Over the last few weeks, the horse meat scandal has dominated media channels, and it is clear that some dark secrets are about to be uncovered in the world of food suppliers. So it is no surprise that 9 in 10 consumers responding to the Marketing Sciences research that we conducted this weekend are aware of the scandal. With new revelations unfolding each day, involving new products and brands (and now different meats), we decided to gauge the consumer viewpoint on this hot topic.
We interviewed 2,002 UK consumers this weekend and uncovered some fascinating results that we think all retailers, food brands and manufacturers need to be aware of.
Worryingly for the incriminated brands, 50% of consumers say they will avoid buying any products from brands involved in the horse meat scandal. Whilst this may be a little bit of a knee jerk reaction from consumers, it is clear that brands (and associated supplier & retailers) will need to pay attention, or risk alienating a large section of their markets.
Blame has been a central issue during the horse meat scandal debate; 3 in 4 consumers pinpoint the supplier as the source of fault. However, 83% of consumers also said that brands should take responsibility for the products they sell. Therefore, it would seem that no one in the chain from source to retailer has avoided blame.
The impact of this scandal spreads wider than the brands involved, to an impact on British lifestyles; our research revealed that 1 in 10 consumers would go so far as to consider giving up meat as a result of the scandal (excluding those who already eat a meat-free diet). If this transferred into action, it could more than double the vegetarian proportion of the British population, something that vegetarian brands should be thinking about carefully.
Although our research did not delve past the private sector, media attention has drawn attention to government and FSA negligence. For example, an article in The Guardian pinpointed that government cuts to funding and a stripping of responsibility for the FSA had “fostered” an environment which would allow the development of the horse meat scandal (The Guardian, 18th January 2013). Unlike previous media ‘scandals’, 2 in 3 respondents did not think the scandal had been exaggerated by the media; this may emphasise consumers believe the scandal is as dramatic as is presented.
But … it’s not all doom and gloom.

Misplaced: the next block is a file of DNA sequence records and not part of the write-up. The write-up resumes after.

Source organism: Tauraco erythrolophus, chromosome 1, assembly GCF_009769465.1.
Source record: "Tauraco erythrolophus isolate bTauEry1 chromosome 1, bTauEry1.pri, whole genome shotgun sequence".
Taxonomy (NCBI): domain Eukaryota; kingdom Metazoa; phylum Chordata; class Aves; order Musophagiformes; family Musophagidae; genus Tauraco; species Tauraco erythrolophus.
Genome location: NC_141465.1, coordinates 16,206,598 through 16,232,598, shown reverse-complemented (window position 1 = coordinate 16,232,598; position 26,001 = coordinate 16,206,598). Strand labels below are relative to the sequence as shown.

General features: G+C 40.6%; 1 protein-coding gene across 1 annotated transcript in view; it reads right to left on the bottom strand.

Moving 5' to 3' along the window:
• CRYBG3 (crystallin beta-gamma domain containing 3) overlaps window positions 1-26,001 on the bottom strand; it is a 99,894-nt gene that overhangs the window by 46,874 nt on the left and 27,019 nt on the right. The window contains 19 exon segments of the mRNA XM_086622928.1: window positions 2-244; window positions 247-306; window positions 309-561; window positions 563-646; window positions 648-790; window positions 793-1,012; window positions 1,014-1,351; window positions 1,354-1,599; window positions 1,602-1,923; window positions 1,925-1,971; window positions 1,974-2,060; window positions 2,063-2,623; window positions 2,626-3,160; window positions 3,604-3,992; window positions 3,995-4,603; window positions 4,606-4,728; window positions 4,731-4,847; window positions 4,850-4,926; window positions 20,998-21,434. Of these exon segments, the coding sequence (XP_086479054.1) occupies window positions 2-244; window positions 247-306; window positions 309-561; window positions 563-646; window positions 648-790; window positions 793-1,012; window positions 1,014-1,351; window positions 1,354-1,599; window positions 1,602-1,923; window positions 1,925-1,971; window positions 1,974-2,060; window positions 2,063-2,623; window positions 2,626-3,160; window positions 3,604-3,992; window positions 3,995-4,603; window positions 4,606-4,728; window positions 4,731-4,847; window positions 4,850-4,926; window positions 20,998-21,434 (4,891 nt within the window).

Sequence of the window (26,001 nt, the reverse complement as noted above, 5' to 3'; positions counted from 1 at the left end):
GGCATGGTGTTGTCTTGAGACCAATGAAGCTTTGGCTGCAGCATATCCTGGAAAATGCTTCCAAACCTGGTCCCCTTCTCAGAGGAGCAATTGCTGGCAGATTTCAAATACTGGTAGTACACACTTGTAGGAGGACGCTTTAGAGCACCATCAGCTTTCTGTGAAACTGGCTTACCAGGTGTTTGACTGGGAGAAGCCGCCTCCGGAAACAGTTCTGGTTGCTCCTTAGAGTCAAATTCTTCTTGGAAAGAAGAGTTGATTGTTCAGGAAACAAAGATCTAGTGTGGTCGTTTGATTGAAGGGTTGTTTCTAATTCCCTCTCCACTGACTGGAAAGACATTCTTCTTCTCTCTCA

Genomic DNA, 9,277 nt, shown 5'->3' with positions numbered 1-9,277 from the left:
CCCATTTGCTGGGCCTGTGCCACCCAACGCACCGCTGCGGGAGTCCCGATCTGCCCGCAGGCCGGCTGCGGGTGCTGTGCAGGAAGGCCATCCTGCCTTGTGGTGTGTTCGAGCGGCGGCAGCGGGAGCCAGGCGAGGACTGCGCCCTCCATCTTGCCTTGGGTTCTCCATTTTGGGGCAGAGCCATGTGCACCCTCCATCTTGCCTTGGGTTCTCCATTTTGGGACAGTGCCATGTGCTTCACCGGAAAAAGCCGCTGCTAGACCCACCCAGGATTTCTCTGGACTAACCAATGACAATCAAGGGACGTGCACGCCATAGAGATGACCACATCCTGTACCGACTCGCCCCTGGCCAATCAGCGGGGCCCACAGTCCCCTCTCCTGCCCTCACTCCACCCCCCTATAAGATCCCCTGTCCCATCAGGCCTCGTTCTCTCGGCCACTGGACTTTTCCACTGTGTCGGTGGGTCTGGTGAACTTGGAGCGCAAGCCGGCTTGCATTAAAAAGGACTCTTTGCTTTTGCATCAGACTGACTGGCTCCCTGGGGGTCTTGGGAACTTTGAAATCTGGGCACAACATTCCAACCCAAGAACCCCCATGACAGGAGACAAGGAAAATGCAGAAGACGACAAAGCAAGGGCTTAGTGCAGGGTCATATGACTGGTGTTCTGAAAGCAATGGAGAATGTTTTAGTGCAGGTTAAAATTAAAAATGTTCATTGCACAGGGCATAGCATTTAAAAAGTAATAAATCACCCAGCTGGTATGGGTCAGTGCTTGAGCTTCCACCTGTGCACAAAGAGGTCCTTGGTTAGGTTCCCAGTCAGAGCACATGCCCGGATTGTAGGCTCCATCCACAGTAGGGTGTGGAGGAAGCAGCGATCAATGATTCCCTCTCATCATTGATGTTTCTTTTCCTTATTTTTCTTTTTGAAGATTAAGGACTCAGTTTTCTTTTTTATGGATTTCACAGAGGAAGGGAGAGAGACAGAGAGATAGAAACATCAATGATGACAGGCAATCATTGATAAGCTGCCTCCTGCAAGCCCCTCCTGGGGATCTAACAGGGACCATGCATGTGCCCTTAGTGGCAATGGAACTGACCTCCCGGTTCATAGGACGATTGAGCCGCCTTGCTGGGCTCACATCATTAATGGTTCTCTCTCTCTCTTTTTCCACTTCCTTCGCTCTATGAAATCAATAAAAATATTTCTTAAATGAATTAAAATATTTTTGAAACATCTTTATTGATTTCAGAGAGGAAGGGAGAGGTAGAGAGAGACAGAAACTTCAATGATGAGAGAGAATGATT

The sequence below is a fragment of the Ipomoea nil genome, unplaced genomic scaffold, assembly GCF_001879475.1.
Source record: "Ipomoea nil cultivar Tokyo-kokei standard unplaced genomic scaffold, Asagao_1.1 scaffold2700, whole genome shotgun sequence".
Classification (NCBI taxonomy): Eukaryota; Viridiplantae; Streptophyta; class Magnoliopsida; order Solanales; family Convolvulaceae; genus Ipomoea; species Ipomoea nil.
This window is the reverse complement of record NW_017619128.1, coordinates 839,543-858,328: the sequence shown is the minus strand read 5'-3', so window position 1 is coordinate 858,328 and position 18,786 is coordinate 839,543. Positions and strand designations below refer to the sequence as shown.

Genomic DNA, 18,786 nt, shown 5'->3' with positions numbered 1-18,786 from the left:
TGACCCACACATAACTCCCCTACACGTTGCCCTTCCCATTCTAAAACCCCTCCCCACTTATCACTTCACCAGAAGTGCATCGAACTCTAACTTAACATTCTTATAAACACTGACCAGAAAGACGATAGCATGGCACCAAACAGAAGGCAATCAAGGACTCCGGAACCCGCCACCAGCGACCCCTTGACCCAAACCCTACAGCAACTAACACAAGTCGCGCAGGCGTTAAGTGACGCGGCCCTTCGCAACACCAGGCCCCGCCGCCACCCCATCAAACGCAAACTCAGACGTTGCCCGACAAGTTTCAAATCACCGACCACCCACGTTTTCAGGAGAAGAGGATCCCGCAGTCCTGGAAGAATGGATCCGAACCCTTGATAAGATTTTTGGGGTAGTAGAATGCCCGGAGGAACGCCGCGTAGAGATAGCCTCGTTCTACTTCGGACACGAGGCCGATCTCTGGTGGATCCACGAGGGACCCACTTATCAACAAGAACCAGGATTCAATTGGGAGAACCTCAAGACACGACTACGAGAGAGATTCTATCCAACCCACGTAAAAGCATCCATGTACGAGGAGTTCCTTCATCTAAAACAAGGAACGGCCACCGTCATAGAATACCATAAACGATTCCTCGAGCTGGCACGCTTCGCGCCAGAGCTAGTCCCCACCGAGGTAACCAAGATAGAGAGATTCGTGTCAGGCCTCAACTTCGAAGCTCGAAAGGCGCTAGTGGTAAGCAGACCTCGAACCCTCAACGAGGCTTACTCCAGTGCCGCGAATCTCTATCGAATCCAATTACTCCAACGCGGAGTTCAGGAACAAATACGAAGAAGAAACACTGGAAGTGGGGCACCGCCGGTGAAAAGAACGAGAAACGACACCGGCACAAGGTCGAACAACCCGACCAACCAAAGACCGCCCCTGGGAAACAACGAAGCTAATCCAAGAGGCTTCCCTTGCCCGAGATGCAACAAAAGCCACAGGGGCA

Our research uncovered a divided nation. 20% of consumers don’t mind if horse meat is in the meat products they buy; this number increases by 35% if the horse meat is listed on the ingredients. This may indicate that for a small majority, it may not be the horse meat itself but the deceit by not listing on the ingredients which means they lack trust in future meat purchases (all about informed choice).
But what we find really interesting is the difference between male and female consumers; where typical gender stereotypes are displayed. Male consumers have significantly less concern for eating horse meat, whether labelled on the ingredients or not. On the contrary, female consumers are significantly more likely to say they will avoid buying any products from the brands involved; in addition females are significantly more likely to consider giving up meat totally as a result of the scandal.
Overall, the horse meat scandal should serve as a wakeup call to brands, retailers and suppliers alike. The consumers are demanding trust, honesty and transparency from their meat purchases more so than ever; this principle is not limited to the meat sector and is a lesson for retail as a whole. One type of retailer already fulfilling this demand is the traditional butchers, who have seen a growth in sales since the unveiling of the scandal; consumers may be beginning to understand that cheap meat is a result of cutting corners and thus may be willing to pay more for an honest product.
It looks like we still have a long journey before the horse meat scandal is laid to rest (as indicated in the BBC report this morning). Personally, I am just glad to lead a vegetarian lifestyle at this time of uncertainty!
Figures based on a sample of 2,002 UK Adults interviewed on the Marketing Sciences Omnibus (8th-10th Feb 2013).